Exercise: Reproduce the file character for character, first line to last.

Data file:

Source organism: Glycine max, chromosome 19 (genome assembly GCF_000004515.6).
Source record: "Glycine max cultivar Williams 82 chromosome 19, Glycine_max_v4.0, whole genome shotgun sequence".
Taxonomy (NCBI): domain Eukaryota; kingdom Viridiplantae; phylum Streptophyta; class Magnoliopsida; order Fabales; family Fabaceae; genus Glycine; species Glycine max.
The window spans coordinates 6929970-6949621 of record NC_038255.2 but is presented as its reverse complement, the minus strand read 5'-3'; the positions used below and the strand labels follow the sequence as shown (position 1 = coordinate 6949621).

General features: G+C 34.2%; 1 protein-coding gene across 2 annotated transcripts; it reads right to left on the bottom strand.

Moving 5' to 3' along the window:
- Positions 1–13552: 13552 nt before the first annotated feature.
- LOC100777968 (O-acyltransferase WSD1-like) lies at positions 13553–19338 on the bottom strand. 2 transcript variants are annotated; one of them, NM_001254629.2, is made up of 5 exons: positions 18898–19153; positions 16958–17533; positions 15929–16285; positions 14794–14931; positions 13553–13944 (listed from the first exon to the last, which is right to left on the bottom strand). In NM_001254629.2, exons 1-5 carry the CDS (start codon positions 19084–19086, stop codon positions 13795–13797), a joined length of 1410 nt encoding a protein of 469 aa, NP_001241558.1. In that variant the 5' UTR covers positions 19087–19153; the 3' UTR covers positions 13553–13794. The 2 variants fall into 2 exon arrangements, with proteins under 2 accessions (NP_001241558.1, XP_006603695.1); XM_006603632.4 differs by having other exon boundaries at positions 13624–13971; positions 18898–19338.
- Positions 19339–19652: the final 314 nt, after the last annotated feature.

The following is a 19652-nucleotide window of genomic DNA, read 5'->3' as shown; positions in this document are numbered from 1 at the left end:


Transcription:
Source organism: Glycine max, chromosome 19 (genome assembly GCF_000004515.6).
Source record: "Glycine max cultivar Williams 82 chromosome 19, Glycine_max_v4.0, whole genome shotgun sequence".
Taxonomy (NCBI): domain Eukaryota; kingdom Viridiplantae; phylum Streptophyta; class Magnoliopsida; order Fabales; family Fabaceae; genus Glycine; species Glycine max.
The window spans coordinates 6929970-6949621 of record NC_038255.2 but is presented as its reverse complement, the minus strand read 5'-3'; the positions used below and the strand labels follow the sequence as shown (position 1 = coordinate 6949621).

General features: G+C 34.2%; 1 protein-coding gene across 2 annotated transcripts; it reads right to left on the bottom strand.

Moving 5' to 3' along the window:
- Positions 1–13552: 13552 nt before the first annotated feature.
- LOC100777968 (O-acyltransferase WSD1-like) lies at positions 13553–19338 on the bottom strand. 2 transcript variants are annotated; one of them, NM_001254629.2, is made up of 5 exons: positions 18898–19153; positions 16958–17533; positions 15929–16285; positions 14794–14931; positions 13553–13944 (listed from the first exon to the last, which is right to left on the bottom strand). In NM_001254629.2, exons 1-5 carry the CDS (start codon positions 19084–19086, stop codon positions 13795–13797), a joined length of 1410 nt encoding a protein of 469 aa, NP_001241558.1. In that variant the 5' UTR covers positions 19087–19153; the 3' UTR covers positions 13553–13794. The 2 variants fall into 2 exon arrangements, with proteins under 2 accessions (NP_001241558.1, XP_006603695.1); XM_006603632.4 differs by having other exon boundaries at positions 13624–13971; positions 18898–19338.
- Positions 19339–19652: the final 314 nt, after the last annotated feature.

The following is a 19652-nucleotide window of genomic DNA, read 5'->3' as shown; positions in this document are numbered from 1 at the left end: